I'm at a loss here so any help even debugging or if I'm going about this wrong would be greatly appreciated. My ultimate goal is to set up a failover so that if the LAN interface doesn't have a connection, it'll start sending packets through the WiFi interface which will be connected to a different internet connection.


    Gigabit switch on a non-gigabit router?

    I have a fairly old router that doesn’t support gigabit. I also have a network switch that does support gigabit. If I connect two devices directly to the switch, then connect the switch up to the router, will the connection between the two devices support gigabit? If I’m understanding correctly the router would just act as DHCP server and give the two devices a local IP address, but the actual connection between them wouldn’t go through the router at all.


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    Hybrid email setup w/ managed server but self-hosted client

    I'm planning to migrate my email to a different provider, but they don't give much storage, so I was wondering what people would recommend for this kind of setup: basically I'd like to use the new provider as something like a relay. I'd want them to only store an email or two at a time and have some kind of self hosted solution that just grabs the emails from the provider and stores them after deleting them off the provider so it's never storing my entire email history, and also keeps my sent emails somewhere so that I have a copy of it. Ideally I'd wanna be able to set this up with a mail client like NextCloud's.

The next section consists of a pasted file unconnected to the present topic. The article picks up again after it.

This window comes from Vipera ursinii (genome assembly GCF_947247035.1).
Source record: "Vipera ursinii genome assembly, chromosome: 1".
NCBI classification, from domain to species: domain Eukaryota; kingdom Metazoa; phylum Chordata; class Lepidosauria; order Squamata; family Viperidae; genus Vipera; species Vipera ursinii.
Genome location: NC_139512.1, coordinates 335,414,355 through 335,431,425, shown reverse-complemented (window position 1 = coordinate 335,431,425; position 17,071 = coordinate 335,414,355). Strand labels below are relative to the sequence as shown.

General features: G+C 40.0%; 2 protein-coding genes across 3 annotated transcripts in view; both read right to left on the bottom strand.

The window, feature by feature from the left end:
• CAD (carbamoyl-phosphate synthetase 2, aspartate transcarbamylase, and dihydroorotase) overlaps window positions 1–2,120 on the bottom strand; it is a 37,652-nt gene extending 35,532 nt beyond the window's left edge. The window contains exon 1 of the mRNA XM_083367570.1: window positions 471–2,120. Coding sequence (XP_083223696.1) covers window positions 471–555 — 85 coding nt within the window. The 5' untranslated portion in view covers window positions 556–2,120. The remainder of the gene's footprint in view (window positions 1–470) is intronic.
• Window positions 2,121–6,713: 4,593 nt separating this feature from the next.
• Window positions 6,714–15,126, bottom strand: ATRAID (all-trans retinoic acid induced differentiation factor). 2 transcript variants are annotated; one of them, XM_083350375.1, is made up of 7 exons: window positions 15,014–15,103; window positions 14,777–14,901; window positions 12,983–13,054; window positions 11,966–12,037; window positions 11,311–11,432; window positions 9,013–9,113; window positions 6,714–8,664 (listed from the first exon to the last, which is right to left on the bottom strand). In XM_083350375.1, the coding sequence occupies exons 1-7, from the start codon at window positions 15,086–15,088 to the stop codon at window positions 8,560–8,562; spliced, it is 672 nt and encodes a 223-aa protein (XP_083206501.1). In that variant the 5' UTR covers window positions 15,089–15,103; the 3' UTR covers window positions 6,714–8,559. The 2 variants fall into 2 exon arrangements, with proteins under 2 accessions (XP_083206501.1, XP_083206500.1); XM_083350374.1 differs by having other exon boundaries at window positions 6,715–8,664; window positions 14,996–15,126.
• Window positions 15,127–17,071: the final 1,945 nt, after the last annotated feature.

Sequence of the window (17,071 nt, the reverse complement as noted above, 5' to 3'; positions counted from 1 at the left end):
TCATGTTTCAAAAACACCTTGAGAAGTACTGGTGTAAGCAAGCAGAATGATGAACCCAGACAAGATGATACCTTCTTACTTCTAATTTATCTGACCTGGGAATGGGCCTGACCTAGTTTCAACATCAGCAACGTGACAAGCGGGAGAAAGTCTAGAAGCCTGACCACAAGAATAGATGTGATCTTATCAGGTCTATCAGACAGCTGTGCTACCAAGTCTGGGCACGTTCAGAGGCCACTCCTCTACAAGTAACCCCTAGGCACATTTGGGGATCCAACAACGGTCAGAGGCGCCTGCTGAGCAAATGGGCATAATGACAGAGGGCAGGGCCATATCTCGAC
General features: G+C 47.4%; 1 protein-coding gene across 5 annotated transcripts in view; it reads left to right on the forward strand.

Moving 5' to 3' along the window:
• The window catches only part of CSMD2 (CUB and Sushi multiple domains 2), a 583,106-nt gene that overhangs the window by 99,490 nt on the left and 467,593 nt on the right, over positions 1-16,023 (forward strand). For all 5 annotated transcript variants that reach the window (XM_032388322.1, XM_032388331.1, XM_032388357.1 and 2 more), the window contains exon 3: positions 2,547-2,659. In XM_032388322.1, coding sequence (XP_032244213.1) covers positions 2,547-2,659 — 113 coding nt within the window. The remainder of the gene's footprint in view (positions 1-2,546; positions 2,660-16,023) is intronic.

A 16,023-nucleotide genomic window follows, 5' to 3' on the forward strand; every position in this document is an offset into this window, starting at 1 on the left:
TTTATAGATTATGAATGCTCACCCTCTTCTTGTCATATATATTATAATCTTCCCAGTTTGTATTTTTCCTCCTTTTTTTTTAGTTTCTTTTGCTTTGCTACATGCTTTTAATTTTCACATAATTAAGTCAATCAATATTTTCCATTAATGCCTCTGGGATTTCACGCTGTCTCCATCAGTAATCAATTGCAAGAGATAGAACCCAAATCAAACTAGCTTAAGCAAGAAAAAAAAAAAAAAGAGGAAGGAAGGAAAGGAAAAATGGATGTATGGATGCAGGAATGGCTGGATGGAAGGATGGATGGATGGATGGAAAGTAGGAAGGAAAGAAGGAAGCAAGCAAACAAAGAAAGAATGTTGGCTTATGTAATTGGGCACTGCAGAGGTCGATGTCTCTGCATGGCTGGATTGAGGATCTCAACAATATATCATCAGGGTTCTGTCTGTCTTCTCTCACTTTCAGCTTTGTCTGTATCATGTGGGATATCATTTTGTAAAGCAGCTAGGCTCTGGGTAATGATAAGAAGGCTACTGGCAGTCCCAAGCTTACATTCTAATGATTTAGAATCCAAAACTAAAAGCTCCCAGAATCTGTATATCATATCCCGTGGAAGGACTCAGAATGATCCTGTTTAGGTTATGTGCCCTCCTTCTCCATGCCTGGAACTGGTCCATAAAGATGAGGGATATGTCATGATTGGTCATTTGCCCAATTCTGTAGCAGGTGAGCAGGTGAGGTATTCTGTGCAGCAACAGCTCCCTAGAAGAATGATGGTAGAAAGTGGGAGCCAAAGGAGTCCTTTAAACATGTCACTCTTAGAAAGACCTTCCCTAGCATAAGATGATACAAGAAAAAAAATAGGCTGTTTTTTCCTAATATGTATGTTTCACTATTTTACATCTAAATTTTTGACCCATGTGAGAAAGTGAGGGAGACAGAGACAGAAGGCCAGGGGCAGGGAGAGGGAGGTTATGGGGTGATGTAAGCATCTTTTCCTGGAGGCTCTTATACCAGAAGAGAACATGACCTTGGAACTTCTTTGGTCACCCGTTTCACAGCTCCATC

Is there a way to have the same domain point to a local IP and remote depending on network?

    EDIT: Thanks for the info guys! Very excited to get this all set up

    At the moment I have a bunch of self-hosting services hosted in the cloud. I plan to get rid of my cloud resources entirely and run stuff on some server hardware I acquired recently but my ISP doesn't give me a static IP and I'm behind a NAT or whatever it's called (the thing that makes multiple people's home connections be behind a single public IP) so I don't think I can even expose directly to the internet. So my plan is to have a very small and cheap server at a data center and proxy my actual server behind that.

    My question is, is there a way that I can set things up so that the same domain can connect directly to the server when I'm at home, and to the proxy when I'm not? The difference would be what connection I'm connected to (my home WiFi vs 5G/others' WiFi). I'm thinking I could maybe run DNS on the server and configure my router to use that as a DNS server, but wouldn't my phone/laptop cache DNS entries? So it'd still try to connect to the local IP even when I'm out.